Car­rier says it has deal with Trump to keep jobs in In­di­ana

Daily Local News (West Chester, PA) - - BUSINESS - By Julie Pace

WASH­ING­TON >> Air con­di­tion­ing com­pany Car­rier Corp. says it has reached a deal with Pres­i­dent-elect Don­ald Trump to keep nearly 1,000 jobs in In­di­ana. Trump and Vice Pres­i­den­t­elect Mike Pence plan to travel to the state Thurs­day to un­veil the agree­ment along­side com­pany of­fi­cials.

Trump con­firmed the meet­ing on Twitter late Tues­day, promis­ing a “Great deal for work­ers!”

Trump spent much of his cam­paign pledg­ing to keep com­pa­nies like Car­rier from mov­ing jobs over­seas. His fo­cus on man­u­fac­tur­ing jobs con­trib­uted to his un­ex­pected ap­peal with work­ing­class vot­ers in states like Michi­gan, which has long voted for Democrats in pres­i­den­tial elec­tions.

The de­tails of the agree­ment were un­clear. Car­rier tweeted that the com­pany was “pleased to have reached a deal” with Trump and Pence to keep the jobs in In­di­anapo­lis.

A tran­si­tion of­fi­cial con­firmed that the pres­i­dent-elect and Pence, who is end­ing his ten­ure as In­di­ana gov­er­nor, would ap­pear with Car­rier of­fi­cials Thurs­day. The of­fi­cial in­sisted on anonymity be­cause the of­fi­cial was not autho­rized to dis­cuss the trip ahead of an of­fi­cial an­nounce­ment.

Trump said last week that he was “mak­ing progress” on try­ing to get Car­rier to stay in In­di­ana.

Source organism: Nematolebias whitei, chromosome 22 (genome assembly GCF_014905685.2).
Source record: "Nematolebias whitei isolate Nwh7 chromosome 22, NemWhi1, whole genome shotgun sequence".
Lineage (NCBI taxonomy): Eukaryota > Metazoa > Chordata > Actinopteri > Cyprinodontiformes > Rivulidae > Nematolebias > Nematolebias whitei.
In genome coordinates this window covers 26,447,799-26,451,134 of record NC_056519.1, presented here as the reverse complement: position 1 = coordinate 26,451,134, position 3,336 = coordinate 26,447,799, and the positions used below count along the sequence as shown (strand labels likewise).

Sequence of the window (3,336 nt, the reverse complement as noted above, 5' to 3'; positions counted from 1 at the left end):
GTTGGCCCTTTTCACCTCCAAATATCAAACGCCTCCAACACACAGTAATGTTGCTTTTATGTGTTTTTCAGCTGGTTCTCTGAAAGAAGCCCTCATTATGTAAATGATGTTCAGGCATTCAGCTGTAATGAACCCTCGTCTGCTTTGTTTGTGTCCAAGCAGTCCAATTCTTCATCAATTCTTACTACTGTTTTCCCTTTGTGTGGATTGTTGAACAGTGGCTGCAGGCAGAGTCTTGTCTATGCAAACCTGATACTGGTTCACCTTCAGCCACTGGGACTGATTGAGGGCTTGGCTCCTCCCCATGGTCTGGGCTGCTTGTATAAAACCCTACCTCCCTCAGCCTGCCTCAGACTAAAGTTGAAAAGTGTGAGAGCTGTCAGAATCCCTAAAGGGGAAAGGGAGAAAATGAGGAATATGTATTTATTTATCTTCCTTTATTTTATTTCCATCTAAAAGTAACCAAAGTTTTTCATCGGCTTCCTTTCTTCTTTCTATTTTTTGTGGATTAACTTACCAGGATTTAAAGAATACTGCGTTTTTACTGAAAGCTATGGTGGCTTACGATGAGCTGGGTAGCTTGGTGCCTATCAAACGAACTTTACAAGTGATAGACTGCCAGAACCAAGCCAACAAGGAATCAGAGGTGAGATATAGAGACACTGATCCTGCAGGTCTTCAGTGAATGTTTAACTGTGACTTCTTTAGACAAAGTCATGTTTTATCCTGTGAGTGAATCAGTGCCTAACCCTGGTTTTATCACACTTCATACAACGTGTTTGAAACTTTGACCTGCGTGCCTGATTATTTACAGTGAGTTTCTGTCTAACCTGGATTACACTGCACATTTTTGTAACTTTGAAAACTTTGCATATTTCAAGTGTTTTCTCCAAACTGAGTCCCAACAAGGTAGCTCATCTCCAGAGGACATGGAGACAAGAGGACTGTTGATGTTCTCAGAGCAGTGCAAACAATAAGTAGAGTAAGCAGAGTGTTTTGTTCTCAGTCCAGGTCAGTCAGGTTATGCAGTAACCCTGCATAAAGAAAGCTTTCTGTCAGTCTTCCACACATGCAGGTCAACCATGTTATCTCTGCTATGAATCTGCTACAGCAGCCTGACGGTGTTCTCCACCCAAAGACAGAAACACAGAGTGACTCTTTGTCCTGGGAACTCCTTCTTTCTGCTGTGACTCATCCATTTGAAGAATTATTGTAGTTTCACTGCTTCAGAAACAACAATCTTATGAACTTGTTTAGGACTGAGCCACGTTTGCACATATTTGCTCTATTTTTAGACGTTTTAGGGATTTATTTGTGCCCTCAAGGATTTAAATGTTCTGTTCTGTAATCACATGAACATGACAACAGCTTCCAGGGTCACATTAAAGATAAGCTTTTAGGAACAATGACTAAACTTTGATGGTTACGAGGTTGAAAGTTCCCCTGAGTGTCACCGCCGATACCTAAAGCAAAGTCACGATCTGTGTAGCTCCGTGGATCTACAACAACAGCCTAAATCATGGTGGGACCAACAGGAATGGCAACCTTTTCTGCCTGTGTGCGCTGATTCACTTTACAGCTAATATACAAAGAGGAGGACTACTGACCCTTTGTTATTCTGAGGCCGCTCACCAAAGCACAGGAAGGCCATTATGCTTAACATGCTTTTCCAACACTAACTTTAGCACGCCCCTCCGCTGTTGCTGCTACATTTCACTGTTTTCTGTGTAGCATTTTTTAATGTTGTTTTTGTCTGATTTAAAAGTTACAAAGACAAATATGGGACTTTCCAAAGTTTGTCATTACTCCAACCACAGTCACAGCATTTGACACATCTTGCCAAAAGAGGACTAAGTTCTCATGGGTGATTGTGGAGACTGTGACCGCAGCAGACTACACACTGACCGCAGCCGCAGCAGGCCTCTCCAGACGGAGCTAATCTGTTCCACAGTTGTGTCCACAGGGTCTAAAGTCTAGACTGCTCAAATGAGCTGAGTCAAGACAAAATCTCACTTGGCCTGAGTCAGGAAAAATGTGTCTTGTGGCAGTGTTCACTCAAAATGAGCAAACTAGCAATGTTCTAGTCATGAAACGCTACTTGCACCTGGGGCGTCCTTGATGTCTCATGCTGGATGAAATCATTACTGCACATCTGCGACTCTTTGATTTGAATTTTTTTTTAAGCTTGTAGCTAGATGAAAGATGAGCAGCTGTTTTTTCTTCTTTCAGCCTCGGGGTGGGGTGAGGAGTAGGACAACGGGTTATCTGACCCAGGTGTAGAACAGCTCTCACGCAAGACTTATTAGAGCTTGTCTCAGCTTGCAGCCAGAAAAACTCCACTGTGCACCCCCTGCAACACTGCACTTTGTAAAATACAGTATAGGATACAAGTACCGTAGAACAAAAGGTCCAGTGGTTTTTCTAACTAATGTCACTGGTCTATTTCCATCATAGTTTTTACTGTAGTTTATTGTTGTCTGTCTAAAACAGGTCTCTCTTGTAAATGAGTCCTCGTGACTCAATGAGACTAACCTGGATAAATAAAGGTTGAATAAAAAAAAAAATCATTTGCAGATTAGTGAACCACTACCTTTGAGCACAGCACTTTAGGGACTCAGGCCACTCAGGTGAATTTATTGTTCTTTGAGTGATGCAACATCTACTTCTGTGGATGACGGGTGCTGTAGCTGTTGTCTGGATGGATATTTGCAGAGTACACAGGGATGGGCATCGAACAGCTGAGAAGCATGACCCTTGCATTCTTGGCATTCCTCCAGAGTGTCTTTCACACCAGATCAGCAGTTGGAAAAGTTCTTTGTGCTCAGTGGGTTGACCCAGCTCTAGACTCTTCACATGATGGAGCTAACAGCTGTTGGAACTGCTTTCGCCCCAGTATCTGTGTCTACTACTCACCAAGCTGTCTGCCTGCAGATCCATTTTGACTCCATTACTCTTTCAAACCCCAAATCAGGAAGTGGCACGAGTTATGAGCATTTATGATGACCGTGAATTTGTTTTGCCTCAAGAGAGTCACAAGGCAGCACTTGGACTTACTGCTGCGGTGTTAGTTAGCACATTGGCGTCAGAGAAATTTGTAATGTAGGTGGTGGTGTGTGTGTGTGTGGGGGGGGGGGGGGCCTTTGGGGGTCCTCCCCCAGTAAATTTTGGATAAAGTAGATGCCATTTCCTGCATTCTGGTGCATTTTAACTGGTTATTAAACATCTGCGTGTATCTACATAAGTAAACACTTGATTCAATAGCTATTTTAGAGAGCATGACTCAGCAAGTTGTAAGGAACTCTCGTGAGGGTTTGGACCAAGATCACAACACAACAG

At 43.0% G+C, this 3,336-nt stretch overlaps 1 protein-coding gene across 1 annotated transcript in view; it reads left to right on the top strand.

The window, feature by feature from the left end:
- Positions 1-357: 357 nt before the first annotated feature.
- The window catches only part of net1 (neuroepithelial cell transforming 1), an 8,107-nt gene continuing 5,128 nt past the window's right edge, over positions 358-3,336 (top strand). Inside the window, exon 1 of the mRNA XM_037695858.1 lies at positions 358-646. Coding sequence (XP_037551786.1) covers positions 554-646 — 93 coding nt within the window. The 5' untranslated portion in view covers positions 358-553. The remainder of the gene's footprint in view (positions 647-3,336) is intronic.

In Fe­bru­ary, Car­rier said it would shut­ter its In­di­anapo­lis plant em­ploy­ing 1,400 work­ers and move its man­u­fac­tur­ing to Mex­ico. The plant’s work­ers would have been laid off over three years start­ing in 2017.

United Tech­nolo­gies Elec­tronic Con­trols also an­nounced then that it planned to move its Hunt­ing­ton man­u­fac­tur­ing operations to a new plant in Mex­ico, cost­ing the north­east­ern In­di­ana city 700 jobs by 2018. Those work­ers make mi­cro­pro­ces­sor-based con­trols for the HVAC and re­frig­er­a­tion in­dus­tries.

Car­rier and UTEC are both units of Hart­ford, Con­necti­cut-based United Tech­nolo­gies Corp. — which also owns Pratt & Whit­ney, a big sup­plier of fighter jet en­gines that re­lies in part on U.S. mil­i­tary con­tracts.

In a Septem­ber de­bate against Demo­cratic ri­val Hil­lary Clin­ton, Trump railed against Car­rier’s plans.

“So many hun­dreds and hun­dreds of com­pa­nies are doing this,” Trump said. “We have to stop our jobs from be­ing stolen from us.

We have to stop our com­pa­nies from leav­ing the United States.”

Car­rier wasn’t the only com­pany Trump as­sailed dur­ing the cam­paign. He pledged to give up Oreos af­ter Nabisco’s par­ent, Mon­delez In­ter­na­tional, said it would re­place nine pro­duc­tion lines in Chicago with four in Mex­ico. He crit­i­cized Ford af­ter the com­pany said it planned to in­vest $2.5 bil­lion in en­gine and trans­mis­sion plants in Mex­ico.

Chuck Jones, pres­i­dent of United Steel­work­ers Lo­cal 1999, which rep­re­sents Car­rier work­ers, said of Tues­day’s

news: “I’m op­ti­mistic, but I don’t know what the sit­u­a­tion is. I guess it’s a good sign . ... You would think they would keep us in the loop. But we know noth­ing.”

The event Thurs­day in In­di­ana will be a rare pub­lic ap­pear­ance for Trump, who has spent nearly his en­tire ten­ure as pres­i­den­t­elect hud­dled with ad­vis­ers and meet­ing with pos­si­ble Cabi­net sec­re­taries. He plans to make other stops later this week as part of what ad­vis­ers have billed as a “thank you” tour for vot­ers who backed him in the pres­i­den­tial cam­paign.

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